Ever-evolving customer expectations are levelling up the game in every facet of ecommerce including your product detail page not just being a page to inform about your product anymore…huh?!
Perficient explains a better way to term Product Detail Page is Product Experience Page, a term i’d agree is much better suited to describe the banner ecomm strategists and brand leaders need to carry to effectively showcase their product in today’s visually-driven and consumer-first climate.
So, where’s the bar?
In 2016, the average customer expectation was 3 images per product. MarketingLand took a poll across 6 age groups, and determined the average expectation across these groups is 6 images of a product, with Millennials and Gen Z coming in with an expectation of 5-8 images and 2-5 videos.
That’s nearly triple the increase of visual expectation in the course of 4 years. Many brands are behind.
“88% of shoppers characterize detailed product content as being extremely important. (source)”
Detail product information is important, but how it’s communicated is even more important. Customer-first mindset means it’s not your customers job to come up with how or why you’d fit into their lifestyle, but it’s on you to not just relay product details, but create a visual experience that clearly defines who you are and who you’re for.
This means creating intentional product experiences communicates value that will increase your consideration rates and help people remember who you are and how you add value to their lives beyond just the product itself. Your product experiences should make your consumer feel like they are engaging with a community of like minded people from start to finish.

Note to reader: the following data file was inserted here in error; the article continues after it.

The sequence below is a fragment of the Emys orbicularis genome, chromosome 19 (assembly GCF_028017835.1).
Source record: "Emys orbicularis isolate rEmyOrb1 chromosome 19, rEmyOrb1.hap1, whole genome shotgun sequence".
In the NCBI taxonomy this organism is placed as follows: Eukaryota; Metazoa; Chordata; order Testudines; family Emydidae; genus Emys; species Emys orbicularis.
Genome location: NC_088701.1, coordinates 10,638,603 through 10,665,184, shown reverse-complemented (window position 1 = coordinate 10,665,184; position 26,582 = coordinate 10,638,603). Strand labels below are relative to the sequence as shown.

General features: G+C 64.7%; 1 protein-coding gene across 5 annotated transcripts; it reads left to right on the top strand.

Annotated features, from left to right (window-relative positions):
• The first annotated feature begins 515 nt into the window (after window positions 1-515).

When planning for your product experience page, there’s two sets of questions to ask yourself:
What questions do I need to answer about the product?
Shoppers expect an average of 8-13 questions per product to be answered by the brand (source). Most of these questions can be addressed through a good balance between photo and video. Once you have these questions mapped out, you can make sure you’re tackling the answers in your visual strategy. Descriptions carry weight, but should only be used to provide information not easily digestible through a photo and to reiterate key points made through your visuals
2. How does my ideal customer desire to interact with my page?
Knowing this will help you determine the ideal ways to communicate the answers to question 1, and help you decide whether that piece of information is best received through a quick video, a gif, a series of photos and so on.
Like anything, if you know the expectation, you can not only plan how to meet it but also how to exceed it. If your product page traction looks good, wonderful, that means something in your awareness strategy was enough to get them to click for more information. Take the most advantage of the time you have them by prioritizing these 5 goals: Equip, resonate, engage, inform, interact through authentic visual content that speaks to your brand as a whole. Elevating your PDP to a PEP is another way to communicate your brand story, to make sure all your chapters connect.
Where to start? Try this exercise. Next time your creative team meets, examine 3-4 product page examples you feel elevated against and 3-4 examples of product pages you strive to be, and make sure to unpack why in both scenarios. It’s a good way to benchmark yourself and where to head for 2021.
By Lisa Monteiro